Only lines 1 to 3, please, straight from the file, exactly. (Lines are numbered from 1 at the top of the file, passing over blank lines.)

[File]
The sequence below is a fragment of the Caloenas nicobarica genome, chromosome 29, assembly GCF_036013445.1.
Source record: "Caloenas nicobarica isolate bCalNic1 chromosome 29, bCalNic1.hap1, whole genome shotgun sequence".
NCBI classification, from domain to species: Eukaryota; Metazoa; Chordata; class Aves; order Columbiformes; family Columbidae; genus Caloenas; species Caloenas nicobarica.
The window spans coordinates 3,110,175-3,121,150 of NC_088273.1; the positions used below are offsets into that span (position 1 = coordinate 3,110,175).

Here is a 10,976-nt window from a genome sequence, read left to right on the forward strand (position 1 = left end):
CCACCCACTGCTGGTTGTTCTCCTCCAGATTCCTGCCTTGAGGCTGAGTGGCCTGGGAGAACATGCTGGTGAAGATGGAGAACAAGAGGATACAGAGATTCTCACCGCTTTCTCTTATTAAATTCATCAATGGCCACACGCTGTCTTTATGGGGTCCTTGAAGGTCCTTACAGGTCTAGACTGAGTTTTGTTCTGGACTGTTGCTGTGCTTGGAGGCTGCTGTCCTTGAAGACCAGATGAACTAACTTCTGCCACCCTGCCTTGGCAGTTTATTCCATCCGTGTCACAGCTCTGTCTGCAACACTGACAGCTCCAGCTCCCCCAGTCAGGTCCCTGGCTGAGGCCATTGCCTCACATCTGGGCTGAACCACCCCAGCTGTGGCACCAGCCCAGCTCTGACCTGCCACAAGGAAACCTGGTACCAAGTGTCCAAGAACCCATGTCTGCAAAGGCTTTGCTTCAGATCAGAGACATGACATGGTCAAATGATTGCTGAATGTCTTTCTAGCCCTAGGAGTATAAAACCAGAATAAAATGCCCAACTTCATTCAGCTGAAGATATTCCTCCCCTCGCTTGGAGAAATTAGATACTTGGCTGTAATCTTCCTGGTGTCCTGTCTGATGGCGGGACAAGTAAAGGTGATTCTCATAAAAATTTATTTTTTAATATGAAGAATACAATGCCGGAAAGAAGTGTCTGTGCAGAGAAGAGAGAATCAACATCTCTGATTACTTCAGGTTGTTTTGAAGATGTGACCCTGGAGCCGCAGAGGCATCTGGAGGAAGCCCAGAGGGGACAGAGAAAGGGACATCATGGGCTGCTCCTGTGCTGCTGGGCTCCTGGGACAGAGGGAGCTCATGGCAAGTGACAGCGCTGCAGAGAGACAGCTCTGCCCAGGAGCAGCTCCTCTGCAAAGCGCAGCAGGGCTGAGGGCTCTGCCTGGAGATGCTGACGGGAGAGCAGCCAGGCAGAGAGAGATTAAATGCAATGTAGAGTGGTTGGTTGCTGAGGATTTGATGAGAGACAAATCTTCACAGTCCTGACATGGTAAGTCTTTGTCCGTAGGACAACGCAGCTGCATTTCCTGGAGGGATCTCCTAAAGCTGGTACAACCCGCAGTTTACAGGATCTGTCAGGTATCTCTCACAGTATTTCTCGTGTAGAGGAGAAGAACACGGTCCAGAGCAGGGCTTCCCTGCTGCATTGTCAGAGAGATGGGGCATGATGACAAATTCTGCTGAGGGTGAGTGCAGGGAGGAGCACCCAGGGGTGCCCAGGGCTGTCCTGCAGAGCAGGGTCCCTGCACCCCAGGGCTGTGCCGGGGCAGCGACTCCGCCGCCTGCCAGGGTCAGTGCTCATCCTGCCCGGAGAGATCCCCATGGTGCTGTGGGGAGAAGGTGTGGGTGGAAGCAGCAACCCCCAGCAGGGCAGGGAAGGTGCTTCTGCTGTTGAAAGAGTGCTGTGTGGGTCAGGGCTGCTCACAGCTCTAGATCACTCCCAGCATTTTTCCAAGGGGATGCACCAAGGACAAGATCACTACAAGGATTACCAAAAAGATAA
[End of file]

The sequence below is a fragment of the Caloenas nicobarica genome, chromosome 29, assembly GCF_036013445.1.
Source record: "Caloenas nicobarica isolate bCalNic1 chromosome 29, bCalNic1.hap1, whole genome shotgun sequence".
NCBI classification, from domain to species: Eukaryota; Metazoa; Chordata; class Aves; order Columbiformes; family Columbidae; genus Caloenas; species Caloenas nicobarica.